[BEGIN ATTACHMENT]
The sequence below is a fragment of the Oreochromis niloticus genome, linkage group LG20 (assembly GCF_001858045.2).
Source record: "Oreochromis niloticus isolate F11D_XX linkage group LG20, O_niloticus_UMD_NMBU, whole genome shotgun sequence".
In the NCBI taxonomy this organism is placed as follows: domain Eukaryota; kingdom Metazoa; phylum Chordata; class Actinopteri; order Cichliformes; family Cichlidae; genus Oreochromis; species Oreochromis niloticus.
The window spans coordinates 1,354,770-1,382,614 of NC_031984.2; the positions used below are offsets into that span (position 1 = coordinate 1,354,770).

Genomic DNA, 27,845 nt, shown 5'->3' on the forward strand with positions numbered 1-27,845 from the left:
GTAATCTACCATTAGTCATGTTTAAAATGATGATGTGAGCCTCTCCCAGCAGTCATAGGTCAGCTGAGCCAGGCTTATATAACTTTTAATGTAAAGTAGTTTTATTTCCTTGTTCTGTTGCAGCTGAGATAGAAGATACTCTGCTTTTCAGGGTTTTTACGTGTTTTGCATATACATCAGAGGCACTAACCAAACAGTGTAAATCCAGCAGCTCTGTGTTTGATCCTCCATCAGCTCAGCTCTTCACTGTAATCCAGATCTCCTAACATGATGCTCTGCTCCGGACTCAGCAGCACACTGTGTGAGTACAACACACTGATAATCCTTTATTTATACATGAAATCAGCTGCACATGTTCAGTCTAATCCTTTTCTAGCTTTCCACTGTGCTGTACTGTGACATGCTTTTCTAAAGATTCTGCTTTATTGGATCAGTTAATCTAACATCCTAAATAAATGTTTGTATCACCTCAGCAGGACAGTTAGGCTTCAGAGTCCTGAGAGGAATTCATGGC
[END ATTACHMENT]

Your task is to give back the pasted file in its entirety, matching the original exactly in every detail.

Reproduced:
The sequence below is a fragment of the Oreochromis niloticus genome, linkage group LG20 (assembly GCF_001858045.2).
Source record: "Oreochromis niloticus isolate F11D_XX linkage group LG20, O_niloticus_UMD_NMBU, whole genome shotgun sequence".
In the NCBI taxonomy this organism is placed as follows: domain Eukaryota; kingdom Metazoa; phylum Chordata; class Actinopteri; order Cichliformes; family Cichlidae; genus Oreochromis; species Oreochromis niloticus.
The window spans coordinates 1,354,770-1,382,614 of NC_031984.2; the positions used below are offsets into that span (position 1 = coordinate 1,354,770).

Genomic DNA, 27,845 nt, shown 5'->3' on the forward strand with positions numbered 1-27,845 from the left:
GTAATCTACCATTAGTCATGTTTAAAATGATGATGTGAGCCTCTCCCAGCAGTCATAGGTCAGCTGAGCCAGGCTTATATAACTTTTAATGTAAAGTAGTTTTATTTCCTTGTTCTGTTGCAGCTGAGATAGAAGATACTCTGCTTTTCAGGGTTTTTACGTGTTTTGCATATACATCAGAGGCACTAACCAAACAGTGTAAATCCAGCAGCTCTGTGTTTGATCCTCCATCAGCTCAGCTCTTCACTGTAATCCAGATCTCCTAACATGATGCTCTGCTCCGGACTCAGCAGCACACTGTGTGAGTACAACACACTGATAATCCTTTATTTATACATGAAATCAGCTGCACATGTTCAGTCTAATCCTTTTCTAGCTTTCCACTGTGCTGTACTGTGACATGCTTTTCTAAAGATTCTGCTTTATTGGATCAGTTAATCTAACATCCTAAATAAATGTTTGTATCACCTCAGCAGGACAGTTAGGCTTCAGAGTCCTGAGAGGAATTCATGGC